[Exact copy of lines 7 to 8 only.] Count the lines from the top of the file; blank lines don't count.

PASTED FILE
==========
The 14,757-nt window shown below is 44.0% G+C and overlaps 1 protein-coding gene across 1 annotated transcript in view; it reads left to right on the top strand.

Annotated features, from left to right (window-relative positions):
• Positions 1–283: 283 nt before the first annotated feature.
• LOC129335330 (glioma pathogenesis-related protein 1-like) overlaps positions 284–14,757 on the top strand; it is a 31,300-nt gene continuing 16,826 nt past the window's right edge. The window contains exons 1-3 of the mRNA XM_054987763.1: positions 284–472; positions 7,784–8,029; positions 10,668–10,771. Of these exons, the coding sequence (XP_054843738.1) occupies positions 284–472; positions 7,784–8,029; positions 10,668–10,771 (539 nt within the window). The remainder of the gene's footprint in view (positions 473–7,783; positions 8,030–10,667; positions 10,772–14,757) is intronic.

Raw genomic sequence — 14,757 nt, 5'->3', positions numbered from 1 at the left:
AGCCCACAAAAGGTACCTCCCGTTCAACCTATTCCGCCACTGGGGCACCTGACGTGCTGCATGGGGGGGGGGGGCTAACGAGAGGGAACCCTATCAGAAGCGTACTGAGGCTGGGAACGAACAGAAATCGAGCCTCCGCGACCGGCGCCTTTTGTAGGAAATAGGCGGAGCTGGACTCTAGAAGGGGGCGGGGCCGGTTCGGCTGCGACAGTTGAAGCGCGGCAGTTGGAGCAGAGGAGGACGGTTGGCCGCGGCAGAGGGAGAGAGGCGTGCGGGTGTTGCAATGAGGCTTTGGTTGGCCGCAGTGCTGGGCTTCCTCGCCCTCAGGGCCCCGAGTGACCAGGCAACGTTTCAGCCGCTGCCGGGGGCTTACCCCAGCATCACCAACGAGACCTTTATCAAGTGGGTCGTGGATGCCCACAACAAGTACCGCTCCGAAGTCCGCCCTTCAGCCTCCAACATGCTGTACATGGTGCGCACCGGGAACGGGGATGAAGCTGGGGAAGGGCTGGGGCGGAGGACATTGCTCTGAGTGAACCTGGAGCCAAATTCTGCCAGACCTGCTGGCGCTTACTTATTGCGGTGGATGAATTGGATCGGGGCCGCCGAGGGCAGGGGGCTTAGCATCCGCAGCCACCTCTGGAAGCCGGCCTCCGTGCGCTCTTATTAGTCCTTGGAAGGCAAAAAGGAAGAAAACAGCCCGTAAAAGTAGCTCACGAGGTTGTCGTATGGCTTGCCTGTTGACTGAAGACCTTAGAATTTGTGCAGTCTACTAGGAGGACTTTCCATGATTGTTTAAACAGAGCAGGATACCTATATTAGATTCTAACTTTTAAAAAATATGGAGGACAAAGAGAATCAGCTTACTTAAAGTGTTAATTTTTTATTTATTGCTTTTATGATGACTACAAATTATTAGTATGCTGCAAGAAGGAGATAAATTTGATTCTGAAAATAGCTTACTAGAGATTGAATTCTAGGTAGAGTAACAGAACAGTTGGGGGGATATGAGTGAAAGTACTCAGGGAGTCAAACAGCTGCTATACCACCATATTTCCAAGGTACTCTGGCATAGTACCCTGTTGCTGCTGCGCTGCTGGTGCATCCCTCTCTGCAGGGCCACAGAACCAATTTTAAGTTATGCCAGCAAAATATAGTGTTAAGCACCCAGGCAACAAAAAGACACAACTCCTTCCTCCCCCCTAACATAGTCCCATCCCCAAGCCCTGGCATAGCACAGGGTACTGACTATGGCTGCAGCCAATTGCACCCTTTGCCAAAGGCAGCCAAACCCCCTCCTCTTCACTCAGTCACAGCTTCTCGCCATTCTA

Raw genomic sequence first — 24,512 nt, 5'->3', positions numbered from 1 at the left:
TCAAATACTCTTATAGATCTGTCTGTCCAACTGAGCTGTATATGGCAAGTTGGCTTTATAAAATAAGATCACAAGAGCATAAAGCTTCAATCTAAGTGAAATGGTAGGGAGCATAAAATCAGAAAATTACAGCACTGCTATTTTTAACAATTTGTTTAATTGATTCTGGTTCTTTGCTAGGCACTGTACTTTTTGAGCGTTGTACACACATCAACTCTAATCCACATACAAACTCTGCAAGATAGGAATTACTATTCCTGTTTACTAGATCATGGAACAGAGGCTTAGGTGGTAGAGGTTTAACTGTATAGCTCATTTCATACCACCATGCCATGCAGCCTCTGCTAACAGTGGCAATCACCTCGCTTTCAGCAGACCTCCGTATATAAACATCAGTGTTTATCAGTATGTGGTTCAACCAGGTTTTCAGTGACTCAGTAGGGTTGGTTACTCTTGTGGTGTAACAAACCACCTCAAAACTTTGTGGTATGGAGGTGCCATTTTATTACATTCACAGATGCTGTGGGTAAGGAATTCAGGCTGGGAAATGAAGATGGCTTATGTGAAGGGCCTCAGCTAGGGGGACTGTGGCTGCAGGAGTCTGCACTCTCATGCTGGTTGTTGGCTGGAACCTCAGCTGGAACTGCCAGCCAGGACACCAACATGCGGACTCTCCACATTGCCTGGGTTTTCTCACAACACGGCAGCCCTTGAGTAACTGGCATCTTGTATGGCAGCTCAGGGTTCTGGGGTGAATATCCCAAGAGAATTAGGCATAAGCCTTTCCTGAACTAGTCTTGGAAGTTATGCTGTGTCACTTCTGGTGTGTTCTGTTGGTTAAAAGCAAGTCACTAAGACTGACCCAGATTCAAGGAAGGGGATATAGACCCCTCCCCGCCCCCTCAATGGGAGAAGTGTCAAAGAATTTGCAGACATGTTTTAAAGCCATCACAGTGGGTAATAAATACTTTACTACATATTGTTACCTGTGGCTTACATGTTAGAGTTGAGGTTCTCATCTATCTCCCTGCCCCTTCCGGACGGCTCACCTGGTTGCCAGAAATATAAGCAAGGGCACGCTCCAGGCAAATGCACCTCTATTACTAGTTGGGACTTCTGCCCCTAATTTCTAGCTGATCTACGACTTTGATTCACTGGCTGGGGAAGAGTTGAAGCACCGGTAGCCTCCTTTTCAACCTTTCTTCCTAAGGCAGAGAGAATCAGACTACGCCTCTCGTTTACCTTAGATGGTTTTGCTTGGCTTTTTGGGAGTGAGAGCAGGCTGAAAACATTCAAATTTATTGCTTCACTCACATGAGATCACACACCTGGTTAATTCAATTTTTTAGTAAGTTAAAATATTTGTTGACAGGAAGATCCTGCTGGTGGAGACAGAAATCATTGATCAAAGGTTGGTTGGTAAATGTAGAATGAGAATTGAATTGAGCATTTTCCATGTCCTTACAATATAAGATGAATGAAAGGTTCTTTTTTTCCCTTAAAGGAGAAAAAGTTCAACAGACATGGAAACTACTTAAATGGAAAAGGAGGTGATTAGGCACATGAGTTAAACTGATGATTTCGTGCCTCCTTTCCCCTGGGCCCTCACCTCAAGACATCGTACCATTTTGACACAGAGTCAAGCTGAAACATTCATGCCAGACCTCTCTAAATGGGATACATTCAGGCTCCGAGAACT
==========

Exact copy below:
Raw genomic sequence first — 24,512 nt, 5'->3', positions numbered from 1 at the left:
TCAAATACTCTTATAGATCTGTCTGTCCAACTGAGCTGTATATGGCAAGTTGGCTTTATAAAATAAGATCACAAGAGCATAAAGCTTCAATCTAAGTGAAATGGTAGGGAGCATAAAATCAGAAAATTACAGCACTGCTATTTTTAACAATTTGTTTAATTGATTCTGGTTCTTTGCTAGGCACTGTACTTTTTGAGCGTTGTACACACATCAACTCTAATCCACATACAAACTCTGCAAGATAGGAATTACTATTCCTGTTTACTAGATCATGGAACAGAGGCTTAGGTGGTAGAGGTTTAACTGTATAGCTCATTTCATACCACCATGCCATGCAGCCTCTGCTAACAGTGGCAATCACCTCGCTTTCAGCAGACCTCCGTATATAAACATCAGTGTTTATCAGTATGTGGTTCAACCAGGTTTTCAGTGACTCAGTAGGGTTGGTTACTCTTGTGGTGTAACAAACCACCTCAAAACTTTGTGGTATGGAGGTGCCATTTTATTACATTCACAGATGCTGTGGGTAAGGAATTCAGGCTGGGAAATGAAGATGGCTTATGTGAAGGGCCTCAGCTAGGGGGACTGTGGCTGCAGGAGTCTGCACTCTCATGCTGGTTGTTGGCTGGAACCTCAGCTGGAACTGCCAGCCAGGACACCAACATGCGGACTCTCCACATTGCCTGGGTTTTCTCACAACACGGCAGCCCTTGAGTAACTGGCATCTTGTATGGCAGCTCAGGGTTCTGGGGTGAATATCCCAAGAGAATTAGGCATAAGCCTTTCCTGAACTAGTCTTGGAAGTTATGCTGTGTCACTTCTGGTGTGTTCTGTTGGTTAAAAGCAAGTCACTAAGACTGACCCAGATTCAAGGAAGGGGATATAGACCCCTCCCCGCCCCCTCAATGGGAGAAGTGTCAAAGAATTTGCAGACATGTTTTAAAGCCATCACAGTGGGTAATAAATACTTTACTACATATTGTTACCTGTGGCTTACATGTTAGAGTTGAGGTTCTCATCTATCTCCCTGCCCCTTCCGGACGGCTCACCTGGTTGCCAGAAATATAAGCAAGGGCACGCTCCAGGCAAATGCACCTCTATTACTAGTTGGGACTTCTGCCCCTAATTTCTAGCTGATCTACGACTTTGATTCACTGGCTGGGGAAGAGTTGAAGCACCGGTAGCCTCCTTTTCAACCTTTCTTCCTAAGGCAGAGAGAATCAGACTACGCCTCTCGTTTACCTTAGATGGTTTTGCTTGGCTTTTTGGGAGTGAGAGCAGGCTGAAAACATTCAAATTTATTGCTTCACTCACATGAGATCACACACCTGGTTAATTCAATTTTTTAGTAAGTTAAAATATTTGTTGACAGGAAGATCCTGCTGGTGGAGACAGAAATCATTGATCAAAGGTTGGTTGGTAAATGTAGAATGAGAATTGAATTGAGCATTTTCCATGTCCTTACAATATAAGATGAATGAAAGGTTCTTTTTTTCCCTTAAAGGAGAAAAAGTTCAACAGACATGGAAACTACTTAAATGGAAAAGGAGGTGATTAGGCACATGAGTTAAACTGATGATTTCGTGCCTCCTTTCCCCTGGGCCCTCACCTCAAGACATCGTACCATTTTGACACAGAGTCAAGCTGAAACATTCATGCCAGACCTCTCTAAATGGGATACATTCAGGCTCCGAGAACT